Robots Should Go Where Man Hesitates to Tread

These early trips to the moon were relatively short in duration. Modern plans currently under discussion involve permanent stations and prolonged stays by the workers there. A manned mission to Mars would take well over a year -- and possibly three under some proposals.

This fact gives us cause to revisit the examples Mr. Griffin cites of early explorers. When you sail across an uncharted ocean to unknown lands, if your ship springs a leak you are certainly in trouble. But at least you can still breath the air, drink the water, and eat the local foods. In space, as well as on the hostile surfaces of the moon and Mars, there are no such second chances. Each and every mechanical system crafted by the hands of fallible humans must perform flawlessly for the entire time or the results are complete and total disaster. A more cynical observer might refer to this as “mechanical failure is not an option.”

It’s not that American heroes are in short supply. The waiting list of brave, daring professionals hoping to enter the space program is massive, and many stand ready to risk their lives to advance the cause of science and push mankind past any and all boundaries. But is this really the way we wish to spend those lives?

Robotic exploration delivers countless advantages. It is true that there will always be situations where a live human being will be able to adapt and think through situations which would leave a machine crippled in the dust. But have we done so badly with the robots currently in service? Two rovers on Mars are still trundling along, dragging disabled wheels and running on low power due to dust covered solar panels, but performing their mission years beyond initial projections. Also, unmanned missions are free of the burden of delivering air, food, water, and all of the other requirements for keeping humans alive. They weigh less, cost less, and can take all the time they need to arrive at their destination.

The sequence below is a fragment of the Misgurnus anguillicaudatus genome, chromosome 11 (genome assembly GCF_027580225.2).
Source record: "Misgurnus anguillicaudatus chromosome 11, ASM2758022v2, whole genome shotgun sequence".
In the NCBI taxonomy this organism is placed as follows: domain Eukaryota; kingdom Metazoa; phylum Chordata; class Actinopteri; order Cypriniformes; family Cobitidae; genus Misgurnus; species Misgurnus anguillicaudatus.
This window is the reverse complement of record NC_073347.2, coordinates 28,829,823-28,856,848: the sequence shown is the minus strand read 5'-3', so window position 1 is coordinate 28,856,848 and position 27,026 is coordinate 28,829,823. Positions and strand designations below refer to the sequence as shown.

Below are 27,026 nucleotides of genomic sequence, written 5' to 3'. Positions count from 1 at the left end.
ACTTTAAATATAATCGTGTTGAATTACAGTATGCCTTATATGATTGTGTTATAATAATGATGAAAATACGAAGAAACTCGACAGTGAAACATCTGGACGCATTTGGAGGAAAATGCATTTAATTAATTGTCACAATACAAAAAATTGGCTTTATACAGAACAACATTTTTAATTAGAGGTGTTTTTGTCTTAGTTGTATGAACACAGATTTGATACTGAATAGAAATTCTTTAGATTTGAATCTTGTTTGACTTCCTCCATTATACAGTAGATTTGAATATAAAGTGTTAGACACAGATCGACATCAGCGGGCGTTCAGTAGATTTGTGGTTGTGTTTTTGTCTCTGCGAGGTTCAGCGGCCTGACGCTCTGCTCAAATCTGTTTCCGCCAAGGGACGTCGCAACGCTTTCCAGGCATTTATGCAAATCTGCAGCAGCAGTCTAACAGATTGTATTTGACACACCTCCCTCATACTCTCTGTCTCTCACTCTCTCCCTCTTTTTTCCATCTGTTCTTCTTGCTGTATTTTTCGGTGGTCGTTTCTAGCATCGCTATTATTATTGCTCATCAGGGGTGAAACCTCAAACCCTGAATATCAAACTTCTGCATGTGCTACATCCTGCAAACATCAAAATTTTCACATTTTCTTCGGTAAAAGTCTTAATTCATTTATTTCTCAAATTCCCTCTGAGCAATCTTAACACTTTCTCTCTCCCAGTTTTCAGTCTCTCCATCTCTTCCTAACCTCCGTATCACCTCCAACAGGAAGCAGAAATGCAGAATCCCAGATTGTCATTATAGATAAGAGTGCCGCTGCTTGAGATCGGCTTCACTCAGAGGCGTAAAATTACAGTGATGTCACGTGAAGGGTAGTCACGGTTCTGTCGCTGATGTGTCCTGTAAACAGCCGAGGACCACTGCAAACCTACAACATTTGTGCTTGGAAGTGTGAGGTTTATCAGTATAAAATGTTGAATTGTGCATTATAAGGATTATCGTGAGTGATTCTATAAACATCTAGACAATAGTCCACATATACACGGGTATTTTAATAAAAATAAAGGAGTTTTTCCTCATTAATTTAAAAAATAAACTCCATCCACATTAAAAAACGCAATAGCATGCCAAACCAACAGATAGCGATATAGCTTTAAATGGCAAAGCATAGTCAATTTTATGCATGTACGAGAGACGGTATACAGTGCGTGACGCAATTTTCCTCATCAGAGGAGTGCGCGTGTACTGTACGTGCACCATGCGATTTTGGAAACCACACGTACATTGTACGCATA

When the Mars Polar Lander entered the Martian atmosphere in 1999, it immediately fell silent and was never heard from again. It is now believed that it crashed into the wall of a canyon, smashing on the rocks far below. It was a terrible loss in terms of technology and discovery, disappointing many, but imagine our reaction if that had been a landing craft with five astronauts on board. Some risks are still best left to our machine surrogates.

And finally, what of the cost? The Mars Express plan is conservatively estimated to carry a price tag of more than 100 billion dollars. Many observers feel this is only a down payment, with the eventual bill coming in closer to one trillion. As much as we may yearn for bold adventure and discovery, we are currently watching Congress burn through imaginary cash as if it were the last known fuel source on the planet. Is this really the time to consider incurring such a debt load?

Human beings are explorers by nature. It’s built into our genetic code. But we also need to be aware of our practical limits and avoid having our reach exceed our grasp. Future generations may well overcome these obstacles and continue our trek to the stars, but reality needs to have a seat at the table. I can sympathize with Michael Griffin’s lofty, noble vision for the future of American space exploration, but given the costs and risks involved –- both in dollars and human blood -– this may be a time for robots to run where man fears to tread.